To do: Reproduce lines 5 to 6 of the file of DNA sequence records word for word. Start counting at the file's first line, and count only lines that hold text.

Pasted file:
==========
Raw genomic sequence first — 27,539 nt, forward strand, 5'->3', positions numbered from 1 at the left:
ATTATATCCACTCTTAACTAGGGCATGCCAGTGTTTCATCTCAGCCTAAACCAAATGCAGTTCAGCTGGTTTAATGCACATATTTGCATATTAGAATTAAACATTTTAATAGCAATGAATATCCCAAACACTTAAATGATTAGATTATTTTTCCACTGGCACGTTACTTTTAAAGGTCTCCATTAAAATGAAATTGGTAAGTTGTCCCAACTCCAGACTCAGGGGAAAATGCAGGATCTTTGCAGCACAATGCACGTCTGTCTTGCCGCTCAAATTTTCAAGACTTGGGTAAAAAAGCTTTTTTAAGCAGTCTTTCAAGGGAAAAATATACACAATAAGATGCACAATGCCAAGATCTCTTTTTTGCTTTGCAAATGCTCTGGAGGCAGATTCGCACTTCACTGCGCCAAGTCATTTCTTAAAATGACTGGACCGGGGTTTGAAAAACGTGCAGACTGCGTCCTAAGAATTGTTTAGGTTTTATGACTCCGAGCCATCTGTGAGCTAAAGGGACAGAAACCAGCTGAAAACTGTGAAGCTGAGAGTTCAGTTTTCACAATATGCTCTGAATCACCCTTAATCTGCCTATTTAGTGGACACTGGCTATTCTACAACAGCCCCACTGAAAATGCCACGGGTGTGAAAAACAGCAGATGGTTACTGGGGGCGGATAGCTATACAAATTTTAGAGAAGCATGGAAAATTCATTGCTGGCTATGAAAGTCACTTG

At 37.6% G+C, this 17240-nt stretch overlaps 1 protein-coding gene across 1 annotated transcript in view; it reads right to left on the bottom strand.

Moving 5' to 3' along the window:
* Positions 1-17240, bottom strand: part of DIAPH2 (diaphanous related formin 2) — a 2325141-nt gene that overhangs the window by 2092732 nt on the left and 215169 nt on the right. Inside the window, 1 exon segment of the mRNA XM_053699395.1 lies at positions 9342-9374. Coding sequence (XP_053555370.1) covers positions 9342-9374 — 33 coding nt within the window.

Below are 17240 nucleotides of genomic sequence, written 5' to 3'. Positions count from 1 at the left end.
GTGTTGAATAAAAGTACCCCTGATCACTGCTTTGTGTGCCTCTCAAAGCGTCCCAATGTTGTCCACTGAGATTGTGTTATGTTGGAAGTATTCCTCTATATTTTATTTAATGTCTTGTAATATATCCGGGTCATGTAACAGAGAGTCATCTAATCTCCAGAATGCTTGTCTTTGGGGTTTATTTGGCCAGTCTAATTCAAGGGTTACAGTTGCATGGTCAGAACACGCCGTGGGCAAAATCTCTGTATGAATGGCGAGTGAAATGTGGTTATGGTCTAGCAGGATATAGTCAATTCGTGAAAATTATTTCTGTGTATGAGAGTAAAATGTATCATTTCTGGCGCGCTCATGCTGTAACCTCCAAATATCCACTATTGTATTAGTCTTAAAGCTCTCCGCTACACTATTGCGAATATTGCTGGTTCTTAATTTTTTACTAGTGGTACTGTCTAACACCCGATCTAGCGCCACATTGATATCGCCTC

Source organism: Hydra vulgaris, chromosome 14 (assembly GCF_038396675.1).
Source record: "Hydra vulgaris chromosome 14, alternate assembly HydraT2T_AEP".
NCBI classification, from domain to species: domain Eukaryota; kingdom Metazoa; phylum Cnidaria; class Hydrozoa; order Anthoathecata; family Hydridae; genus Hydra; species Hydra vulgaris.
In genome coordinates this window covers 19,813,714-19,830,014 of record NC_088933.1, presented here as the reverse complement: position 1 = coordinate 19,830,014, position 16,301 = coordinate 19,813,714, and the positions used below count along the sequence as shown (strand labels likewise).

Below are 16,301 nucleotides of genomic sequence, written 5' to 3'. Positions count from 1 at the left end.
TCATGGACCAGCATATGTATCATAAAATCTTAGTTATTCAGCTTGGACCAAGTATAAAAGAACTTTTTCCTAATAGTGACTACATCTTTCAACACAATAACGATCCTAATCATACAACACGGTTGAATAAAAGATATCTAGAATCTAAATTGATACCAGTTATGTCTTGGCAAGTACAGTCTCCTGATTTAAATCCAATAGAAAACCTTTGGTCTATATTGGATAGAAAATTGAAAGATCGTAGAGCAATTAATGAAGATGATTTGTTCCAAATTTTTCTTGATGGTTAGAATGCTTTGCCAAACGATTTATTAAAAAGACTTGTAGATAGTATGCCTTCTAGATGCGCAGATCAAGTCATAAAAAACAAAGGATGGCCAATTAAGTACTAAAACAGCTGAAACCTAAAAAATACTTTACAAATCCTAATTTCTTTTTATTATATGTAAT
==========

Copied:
* Positions 1-17240, bottom strand: part of DIAPH2 (diaphanous related formin 2) — a 2325141-nt gene that overhangs the window by 2092732 nt on the left and 215169 nt on the right. Inside the window, 1 exon segment of the mRNA XM_053699395.1 lies at positions 9342-9374. Coding sequence (XP_053555370.1) covers positions 9342-9374 — 33 coding nt within the window.

Below are 17240 nucleotides of genomic sequence, written 5' to 3'. Positions count from 1 at the left end.